whiskey 6

I met my booze hero!

The highlight of my evening was meeting Tom Bulleit, as in Bulleit Bourbon, my favourite bourbon and the unofficial bourbon of the South by Southwest Festival regulars. I walked right up to him and introduced myself.

“You’re my alco-hero!” I told him, and thankfully, he didn’t run away screaming or call security to haul me away. Instead, we got into a ten-minute conversation where he answered all my questions about his company and booze, told me that they also made a vodka and very kindly posed with me for the photo above.

The Birthday Party

Joey deVilla self-portrait in bathroom mirror

Rrrrrrrrrrico. Suave.

The self-portrait above – that most bloggy of photos – was taken on the evening of my 44th birthday, Saturday, November 5th. I marked that event with a party at my place, the sort of thing that hasn’t happened there in well over a year. The place has been ready for company for a good long while and a shindig was long overdue.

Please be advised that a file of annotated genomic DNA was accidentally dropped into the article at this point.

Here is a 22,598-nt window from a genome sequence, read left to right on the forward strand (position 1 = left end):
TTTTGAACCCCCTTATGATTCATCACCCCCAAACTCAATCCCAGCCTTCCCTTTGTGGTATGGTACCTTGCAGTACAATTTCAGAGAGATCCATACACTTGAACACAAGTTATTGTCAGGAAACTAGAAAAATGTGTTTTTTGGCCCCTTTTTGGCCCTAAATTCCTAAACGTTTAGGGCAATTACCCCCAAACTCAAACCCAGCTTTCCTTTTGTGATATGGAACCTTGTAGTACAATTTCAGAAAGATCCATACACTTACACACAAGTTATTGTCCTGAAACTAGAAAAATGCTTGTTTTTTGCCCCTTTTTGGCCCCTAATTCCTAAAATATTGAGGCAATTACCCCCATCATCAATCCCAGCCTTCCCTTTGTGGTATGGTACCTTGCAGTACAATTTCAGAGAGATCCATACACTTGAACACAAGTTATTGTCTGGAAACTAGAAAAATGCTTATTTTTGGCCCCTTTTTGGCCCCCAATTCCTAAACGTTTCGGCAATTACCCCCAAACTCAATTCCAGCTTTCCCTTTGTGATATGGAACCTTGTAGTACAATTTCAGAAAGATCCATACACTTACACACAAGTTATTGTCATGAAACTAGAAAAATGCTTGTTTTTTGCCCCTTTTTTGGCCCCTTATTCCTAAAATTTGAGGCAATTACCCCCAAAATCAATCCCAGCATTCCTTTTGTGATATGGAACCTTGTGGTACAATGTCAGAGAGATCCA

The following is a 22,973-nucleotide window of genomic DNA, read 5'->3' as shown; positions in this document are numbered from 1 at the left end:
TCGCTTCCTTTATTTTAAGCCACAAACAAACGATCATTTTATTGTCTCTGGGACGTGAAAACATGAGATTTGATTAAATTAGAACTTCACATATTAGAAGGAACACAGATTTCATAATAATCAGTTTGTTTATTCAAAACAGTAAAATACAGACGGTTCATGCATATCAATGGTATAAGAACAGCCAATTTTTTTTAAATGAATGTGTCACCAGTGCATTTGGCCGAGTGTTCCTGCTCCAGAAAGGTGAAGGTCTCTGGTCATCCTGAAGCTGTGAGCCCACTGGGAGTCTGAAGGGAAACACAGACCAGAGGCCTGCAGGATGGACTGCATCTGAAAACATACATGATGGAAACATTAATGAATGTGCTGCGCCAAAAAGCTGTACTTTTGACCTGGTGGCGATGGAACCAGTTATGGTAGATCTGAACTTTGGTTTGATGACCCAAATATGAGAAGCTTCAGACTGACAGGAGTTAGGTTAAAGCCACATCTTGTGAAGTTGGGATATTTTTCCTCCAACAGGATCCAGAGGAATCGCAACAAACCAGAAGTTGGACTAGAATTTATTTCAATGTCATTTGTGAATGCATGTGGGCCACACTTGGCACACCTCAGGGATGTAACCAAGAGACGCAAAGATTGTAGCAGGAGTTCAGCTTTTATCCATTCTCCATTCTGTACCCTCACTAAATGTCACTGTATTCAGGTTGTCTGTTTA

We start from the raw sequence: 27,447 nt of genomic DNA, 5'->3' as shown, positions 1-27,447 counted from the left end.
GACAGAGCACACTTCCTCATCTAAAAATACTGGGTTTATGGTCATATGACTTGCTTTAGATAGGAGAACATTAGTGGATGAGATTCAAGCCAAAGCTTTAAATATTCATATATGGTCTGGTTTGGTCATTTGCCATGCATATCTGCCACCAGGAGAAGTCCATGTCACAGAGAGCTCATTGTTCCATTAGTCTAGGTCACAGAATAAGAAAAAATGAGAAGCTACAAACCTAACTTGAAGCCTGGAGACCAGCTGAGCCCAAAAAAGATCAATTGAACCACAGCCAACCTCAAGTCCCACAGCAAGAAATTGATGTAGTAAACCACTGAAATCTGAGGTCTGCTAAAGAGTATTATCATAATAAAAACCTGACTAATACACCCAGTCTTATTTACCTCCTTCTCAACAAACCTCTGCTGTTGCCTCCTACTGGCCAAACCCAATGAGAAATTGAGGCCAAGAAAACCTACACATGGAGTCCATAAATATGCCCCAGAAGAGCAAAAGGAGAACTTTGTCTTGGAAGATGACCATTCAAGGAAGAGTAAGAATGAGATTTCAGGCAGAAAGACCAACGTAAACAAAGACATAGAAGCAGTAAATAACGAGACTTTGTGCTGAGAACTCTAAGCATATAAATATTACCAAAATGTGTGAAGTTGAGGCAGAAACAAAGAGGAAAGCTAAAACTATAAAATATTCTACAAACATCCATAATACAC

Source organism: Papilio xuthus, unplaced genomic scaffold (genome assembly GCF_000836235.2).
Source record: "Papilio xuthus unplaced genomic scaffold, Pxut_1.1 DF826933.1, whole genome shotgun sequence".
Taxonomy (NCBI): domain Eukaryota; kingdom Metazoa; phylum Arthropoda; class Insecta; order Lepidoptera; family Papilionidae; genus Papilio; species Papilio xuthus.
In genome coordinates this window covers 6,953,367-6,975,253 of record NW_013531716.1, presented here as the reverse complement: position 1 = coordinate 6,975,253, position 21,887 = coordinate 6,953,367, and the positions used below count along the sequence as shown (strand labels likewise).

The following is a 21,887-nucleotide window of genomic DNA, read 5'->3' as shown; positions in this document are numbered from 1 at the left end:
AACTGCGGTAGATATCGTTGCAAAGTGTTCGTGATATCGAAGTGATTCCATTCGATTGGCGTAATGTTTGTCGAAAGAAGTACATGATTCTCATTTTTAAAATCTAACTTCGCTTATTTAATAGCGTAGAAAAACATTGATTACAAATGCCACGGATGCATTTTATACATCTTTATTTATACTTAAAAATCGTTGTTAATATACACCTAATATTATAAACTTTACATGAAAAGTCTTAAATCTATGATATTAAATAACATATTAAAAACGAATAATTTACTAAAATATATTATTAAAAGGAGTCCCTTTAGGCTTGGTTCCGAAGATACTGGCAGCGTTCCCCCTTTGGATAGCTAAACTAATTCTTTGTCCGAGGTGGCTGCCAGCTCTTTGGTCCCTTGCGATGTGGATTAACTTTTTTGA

Here’s a shot from the start of the evening:

birthday party 1

It was a mixed crowd of people who came: friends from high school, Crazy Go Nuts University, neighbours, local bloggers, various workmates and colleagues from the tech industry, fellow members of Hacklab, pals from my old drinking club (the Thirsty People of Toronto) and various co-conspirators. I’m like “Tom Sawyer” from the Rush song of the same name: “What you say about his company is what you say about society…”

Here were are at the “standing room only” portion of the evening:

birthday party 2

It takes a lot of flabbergast Marichka.

It’s been a long-standing rule of mine since our days at Crazy Go Nuts University: it’s not a party until Marichka (pictured above at the right side of the photo) is flabbergasted.